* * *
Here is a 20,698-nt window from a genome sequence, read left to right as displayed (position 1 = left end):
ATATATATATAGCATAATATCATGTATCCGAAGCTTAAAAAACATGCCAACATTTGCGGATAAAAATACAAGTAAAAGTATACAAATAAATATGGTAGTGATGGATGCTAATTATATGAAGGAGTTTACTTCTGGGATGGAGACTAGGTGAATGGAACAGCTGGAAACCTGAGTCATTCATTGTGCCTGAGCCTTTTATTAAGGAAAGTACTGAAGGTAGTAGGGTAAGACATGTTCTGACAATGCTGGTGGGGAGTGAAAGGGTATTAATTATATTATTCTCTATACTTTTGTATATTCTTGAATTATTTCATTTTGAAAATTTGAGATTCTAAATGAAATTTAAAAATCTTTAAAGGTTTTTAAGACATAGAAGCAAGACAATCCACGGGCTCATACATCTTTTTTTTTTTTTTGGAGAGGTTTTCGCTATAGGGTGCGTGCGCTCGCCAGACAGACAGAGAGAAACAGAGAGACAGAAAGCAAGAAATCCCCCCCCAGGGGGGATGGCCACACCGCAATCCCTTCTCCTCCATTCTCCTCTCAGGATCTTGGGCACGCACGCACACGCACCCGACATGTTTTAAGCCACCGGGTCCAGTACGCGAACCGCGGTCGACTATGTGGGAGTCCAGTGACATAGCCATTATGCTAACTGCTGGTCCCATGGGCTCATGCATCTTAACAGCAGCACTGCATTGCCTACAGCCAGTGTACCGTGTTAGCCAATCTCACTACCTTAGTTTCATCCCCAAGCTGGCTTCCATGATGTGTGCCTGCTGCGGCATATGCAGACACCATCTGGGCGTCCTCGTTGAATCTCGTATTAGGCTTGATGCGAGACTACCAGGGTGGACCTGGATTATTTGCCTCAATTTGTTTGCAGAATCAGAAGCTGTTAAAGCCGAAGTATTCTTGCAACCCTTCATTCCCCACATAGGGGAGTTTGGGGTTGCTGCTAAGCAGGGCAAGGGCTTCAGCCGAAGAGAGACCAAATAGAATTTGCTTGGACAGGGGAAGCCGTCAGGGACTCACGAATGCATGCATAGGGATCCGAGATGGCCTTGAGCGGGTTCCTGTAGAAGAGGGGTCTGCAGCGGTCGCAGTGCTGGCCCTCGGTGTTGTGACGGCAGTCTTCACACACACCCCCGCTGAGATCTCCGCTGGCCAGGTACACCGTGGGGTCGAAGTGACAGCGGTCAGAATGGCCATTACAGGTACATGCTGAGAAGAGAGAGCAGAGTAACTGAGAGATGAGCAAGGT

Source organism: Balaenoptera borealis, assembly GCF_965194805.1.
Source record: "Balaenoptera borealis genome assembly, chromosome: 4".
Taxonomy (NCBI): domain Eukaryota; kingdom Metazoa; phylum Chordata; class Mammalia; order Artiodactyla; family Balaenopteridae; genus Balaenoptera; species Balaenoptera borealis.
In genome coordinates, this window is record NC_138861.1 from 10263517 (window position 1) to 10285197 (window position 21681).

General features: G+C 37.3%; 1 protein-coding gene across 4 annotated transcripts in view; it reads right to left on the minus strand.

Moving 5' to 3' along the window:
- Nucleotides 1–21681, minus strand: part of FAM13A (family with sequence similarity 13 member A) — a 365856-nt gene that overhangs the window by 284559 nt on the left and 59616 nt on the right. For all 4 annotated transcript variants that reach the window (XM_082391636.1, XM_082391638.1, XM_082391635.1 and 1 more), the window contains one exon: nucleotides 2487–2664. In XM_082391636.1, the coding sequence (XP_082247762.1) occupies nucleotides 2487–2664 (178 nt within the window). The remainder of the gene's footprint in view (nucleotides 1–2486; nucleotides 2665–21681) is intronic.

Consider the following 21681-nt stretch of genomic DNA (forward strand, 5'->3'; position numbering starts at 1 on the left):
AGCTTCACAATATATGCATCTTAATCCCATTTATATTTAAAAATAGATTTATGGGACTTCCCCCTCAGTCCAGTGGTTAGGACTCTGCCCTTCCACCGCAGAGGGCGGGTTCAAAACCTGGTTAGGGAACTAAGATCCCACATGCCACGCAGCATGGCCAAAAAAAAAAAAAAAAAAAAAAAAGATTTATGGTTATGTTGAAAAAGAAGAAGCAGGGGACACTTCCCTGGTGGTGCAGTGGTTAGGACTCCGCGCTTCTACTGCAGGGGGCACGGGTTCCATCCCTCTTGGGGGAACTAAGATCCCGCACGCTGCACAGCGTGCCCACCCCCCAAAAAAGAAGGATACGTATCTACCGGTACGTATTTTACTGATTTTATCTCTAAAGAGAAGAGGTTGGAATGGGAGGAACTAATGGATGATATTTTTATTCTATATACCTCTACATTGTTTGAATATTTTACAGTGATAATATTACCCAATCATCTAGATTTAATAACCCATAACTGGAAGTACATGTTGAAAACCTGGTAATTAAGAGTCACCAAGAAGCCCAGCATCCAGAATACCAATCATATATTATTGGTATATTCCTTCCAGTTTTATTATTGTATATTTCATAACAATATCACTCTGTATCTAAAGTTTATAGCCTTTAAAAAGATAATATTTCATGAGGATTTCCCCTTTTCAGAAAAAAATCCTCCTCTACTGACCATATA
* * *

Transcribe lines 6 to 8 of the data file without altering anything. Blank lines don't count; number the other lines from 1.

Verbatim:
In genome coordinates, this window is record NC_138861.1 from 10263517 (window position 1) to 10285197 (window position 21681).

General features: G+C 37.3%; 1 protein-coding gene across 4 annotated transcripts in view; it reads right to left on the minus strand.

Moving 5' to 3' along the window: